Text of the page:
“The heat was excruciating. It was the dead of summer during a heat wave. Now that we were there it seemed my daughter had no interest at all in seeing animals. We drove past several areas where there were supposed to be animals but they were all in hiding, probably from the unbearable heat. My daughter was very cranky. At noon we stopped at a rest area for snacks. My husband stayed behind claiming it was too hot. My daughter was inside the shop before I was even out of the car. When I walked into the store she avoided eye contact with me, which was odd. The store didn’t have vanilla ice cream, so my daughter threw a fit and stormed out into the sun. She was livid like only a child can become when they don’t get their way. But I could tell something else was bothering her. Regardless, I was embarrassed and went outside to confront her for the behavior. I asked her how she would feel if her father knew the way she was acting. She scoffed at the mention of his name and said something under her breath. My husband had been watching us and he turned away as soon as I looked at him.” She unspooled the bandage and began to wrap the boy’s arm.
“What is she talking about? What’s wrong? Did her disgusting tools have bacteria on them and she’s just now bringing it up?” The mother asked.
“Eventually we got back in the car and continued the tour. My daughter was still angry and the air conditioner was giving fits. I tried to console her but it only made her angrier, which began to challenge my own temperament. The more I tried to appeal to her decency the further along she went, growing like a burning forest – until she erupted. She climbed out of the car and slammed the door. We were warned several times not to get out of the car. They told us over and over again when we paid. But I only remember thinking how odd it was that my husband was listening to American rock and roll and utterly avoiding the situation unfolding right before him. I hadn’t noticed until the door slammed and my daughter was not in the car.” Her eyes glazed slightly, trapped in memory. “The only thing I could think to do was roll the window down and demand she get back in the car immediately. So I did just that, but she refused. She stood in the sun, her shoes crunching in the gravel at the edge of the road. I raised my voice and told her to get back in the car right now. She stormed off. My husband ignored both of us. He looked ahead at the empty road. I had to get out of the car and go after her.”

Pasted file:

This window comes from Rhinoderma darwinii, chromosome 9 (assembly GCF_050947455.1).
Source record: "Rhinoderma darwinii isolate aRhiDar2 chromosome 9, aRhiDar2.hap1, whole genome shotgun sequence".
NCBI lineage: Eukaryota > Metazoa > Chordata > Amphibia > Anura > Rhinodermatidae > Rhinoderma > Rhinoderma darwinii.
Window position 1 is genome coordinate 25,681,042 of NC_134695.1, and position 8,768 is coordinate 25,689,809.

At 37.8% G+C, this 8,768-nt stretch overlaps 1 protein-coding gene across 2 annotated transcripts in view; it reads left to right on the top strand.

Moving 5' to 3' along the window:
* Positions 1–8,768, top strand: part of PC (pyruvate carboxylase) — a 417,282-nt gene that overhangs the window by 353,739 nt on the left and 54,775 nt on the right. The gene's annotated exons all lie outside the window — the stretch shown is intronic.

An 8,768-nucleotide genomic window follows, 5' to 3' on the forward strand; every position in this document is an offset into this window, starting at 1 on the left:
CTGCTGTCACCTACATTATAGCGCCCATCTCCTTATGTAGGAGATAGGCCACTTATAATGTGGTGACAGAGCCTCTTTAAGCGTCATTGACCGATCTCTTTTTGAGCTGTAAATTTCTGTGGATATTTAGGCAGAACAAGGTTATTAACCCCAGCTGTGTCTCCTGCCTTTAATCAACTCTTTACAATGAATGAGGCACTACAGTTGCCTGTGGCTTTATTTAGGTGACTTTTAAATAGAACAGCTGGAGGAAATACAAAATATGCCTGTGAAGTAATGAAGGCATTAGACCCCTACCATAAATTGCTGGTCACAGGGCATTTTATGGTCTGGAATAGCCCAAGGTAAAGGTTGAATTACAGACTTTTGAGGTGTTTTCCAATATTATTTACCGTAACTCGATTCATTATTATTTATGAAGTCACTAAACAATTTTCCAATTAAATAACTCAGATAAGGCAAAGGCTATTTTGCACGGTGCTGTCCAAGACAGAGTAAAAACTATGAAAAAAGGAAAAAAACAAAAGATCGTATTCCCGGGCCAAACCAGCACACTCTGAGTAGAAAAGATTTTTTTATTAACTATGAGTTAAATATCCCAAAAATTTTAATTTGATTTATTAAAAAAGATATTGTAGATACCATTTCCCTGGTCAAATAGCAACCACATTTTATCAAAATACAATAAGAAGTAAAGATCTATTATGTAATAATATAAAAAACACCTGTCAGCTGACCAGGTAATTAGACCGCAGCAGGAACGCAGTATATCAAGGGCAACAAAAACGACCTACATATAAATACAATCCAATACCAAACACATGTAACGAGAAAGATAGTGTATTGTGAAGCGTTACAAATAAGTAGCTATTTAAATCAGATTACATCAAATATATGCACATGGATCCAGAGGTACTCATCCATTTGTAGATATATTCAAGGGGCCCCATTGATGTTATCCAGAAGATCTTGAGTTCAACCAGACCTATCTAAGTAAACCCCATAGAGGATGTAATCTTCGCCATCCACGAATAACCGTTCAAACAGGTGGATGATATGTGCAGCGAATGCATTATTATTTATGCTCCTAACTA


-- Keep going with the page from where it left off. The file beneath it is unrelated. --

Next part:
“This is ridiculous. What could she possibly be telling you?” The mother took the lollipop from her purse and put it in her mouth, then spoke to her son for the first time, “What did she smear on you? Does it smell? Can you read the label? So help me God if it’s some kind of ridiculous ‘Ancient secret’.” The boy looked at his mother with a pitiful, expectant expression. “The juju crap these people believe in.”
The old woman continued, “I followed my daughter, scolding her as she walked along the road toward a shaded tree line. She turned finally and yelled at me with tears streaming down her cheeks, and I had never seen her so furious. Her eyes burned into me with something more than anger, it was the purest rage. I was consumed by confusion. She told me I didn’t know anything about my own husband and that he… he’d leave me to be with her. She said that she wasn’t a virgin anymore and that he loved her. She said I was in the way – I was always in the way. But I had no time to comprehend any of it, how I felt. I relive the moment everyday but it’s no use because that’s when I saw it.”
The translator asked, “Saw what?” She was almost off her stool now, leaning forward in a clutch of curiosity.
The mother interjected, “Oh, it speaks! I thought maybe you’d gone mute and dumb. Are you going to tell me what she is saying?”
“What did you see?” Asked the translator.
The old woman lifted the boy’s arm and wrapped from his elbow to shoulder. He gritted his teeth as a light blush of pink exposed itself through the wrap.
The mother pointed at the little splotch. “Be careful!”